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  • Family Court fights back over bias claims
  • By Liz Porter
  • The Age
  • 24/12/2006 Make a Comment
  • Contributed by: admin ( 61 articles in 2006 )
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STUNG by criticism that it is biased, the Family Court is hitting back by keeping detailed records of its decisions on parenting.

For the first time in its 31-year history, the court is collecting statistics - including the percentage of arrangements involving or excluding fathers.

"One of the things that frustrates me most is people saying that the court is biased - or that there is a systemic bias against fathers," the Chief Justice of the Family Court, Diana Bryant, told The Sunday Age.

She said the court had started documenting the number of shared parental responsibility arrangements and the number of orders where a mother or father was given sole responsibility for children.

Reasons for the exclusion of one parent are also being recorded, with the categories including "family violence", "mental illness", "substance abuse", "distance" and "entrenched conflict".

"With the parliamentary inquiry recently there was a lot of discussion about what the court was and wasn't doing," Justice Bryant said.

"There were a lot of people saying the court was biased. But nobody pulled out a judgement and said 'the result was wrong'. It was all about impressions and rhetoric and the court itself wasn't really able to respond well to that because we don't have the data."

Is this unprecedented fact-gathering exercise an effort to combat allegations by the Blackshirts and other men's groups that the court discriminates against men?

The Chief Justice said she would not describe the project in such terms. But she said that, in the past, the court had been unable to refute criticism with statistical proof.

The parenting order data will be posted on the court website, along with links to the 850 judgements handed down each year.

"So (it would say) here is the data, and if you want to read about the cases where there was no contact (with one parent), read them," Justice Bryant said.

Data would also be collected on the amount of time children of separated parents spent with each parent. In cases of little or no contact with one parent, reasons would also be noted. Comparisons would also be made between orders made by judges and those made "by consent" of the parents.

The first results should be ready by June 30.

Justice Bryant said the court figures could not be taken as the basis for generalisations about the fate of Australian children after their parents' divorce because the cases that went to trial in the Family Court comprised only 7 per cent of the court's case load and represented the most intractable, complex and difficult disputes.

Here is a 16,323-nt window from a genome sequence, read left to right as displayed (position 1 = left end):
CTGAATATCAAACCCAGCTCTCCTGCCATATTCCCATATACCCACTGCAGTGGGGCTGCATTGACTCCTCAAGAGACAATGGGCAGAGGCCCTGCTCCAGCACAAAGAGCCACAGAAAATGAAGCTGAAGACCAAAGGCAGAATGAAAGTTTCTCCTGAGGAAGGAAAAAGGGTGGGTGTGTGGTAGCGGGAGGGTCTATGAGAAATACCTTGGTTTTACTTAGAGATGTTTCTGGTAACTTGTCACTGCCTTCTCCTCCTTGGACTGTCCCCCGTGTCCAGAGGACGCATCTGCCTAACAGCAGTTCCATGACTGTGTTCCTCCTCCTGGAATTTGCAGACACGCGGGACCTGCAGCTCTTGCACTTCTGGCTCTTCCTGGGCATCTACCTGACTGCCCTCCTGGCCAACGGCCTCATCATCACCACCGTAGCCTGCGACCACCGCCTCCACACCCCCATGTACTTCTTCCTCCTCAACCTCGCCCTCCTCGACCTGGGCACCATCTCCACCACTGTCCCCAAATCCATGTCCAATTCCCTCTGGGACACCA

Many separated parents also resolved joint sharing of their children amicably and with no court involvement. "These are parenting cases which involve allegations of sexual abuse or substance issues," she said. "Mental illness is also a big issue in many cases, as is entrenched conflict."

She said the court was often a scapegoat for people's unwillingness to compromise.

"People always want to blame someone for it. We get the hardest cases - and some of them are awful," she said.

The Family Court is also planning a February-March blitz on a backlog of 1490 Melbourne cases awaiting a final trial. All nine Melbourne judges will be sitting, with three extra judges being brought from interstate to help clear the list.

Delays in the court increased in the 2005-06 financial year, with 90 per cent of defended cases now taking up to 26.9 months before a final judgement - more than two months longer than in 2004-05.

But the Chief Justice said that the number of "pending" cases had dropped over the past two years, from 2100 in January last year, to 1550 last October and 1490 now.

She said the backlog of older cases was being cleared so judges would be free to start working on the new, "less adversarial trials" - a system that applies to all cases that began after July 1 this year.

Under this system, one judge would run each case from the beginning, helping the parties narrow down the issues in dispute and making hearings shorter.

Justice Bryant said having different judges at different interim hearings was identified as one of the many factors that bothered clients of the court.

Working at the bench



The long wait



In 2005-2006



■ The average time between application and first hearing was 6.5 weeks

■ 91 per cent of cases completed within 27 months.

■ 50 per cent of cases took between 3.7 and 22.4 months.

On the books



Cases pending

January 2005: 2100

December 2005: 1725

October 2006: 1550

December 2006: 1490


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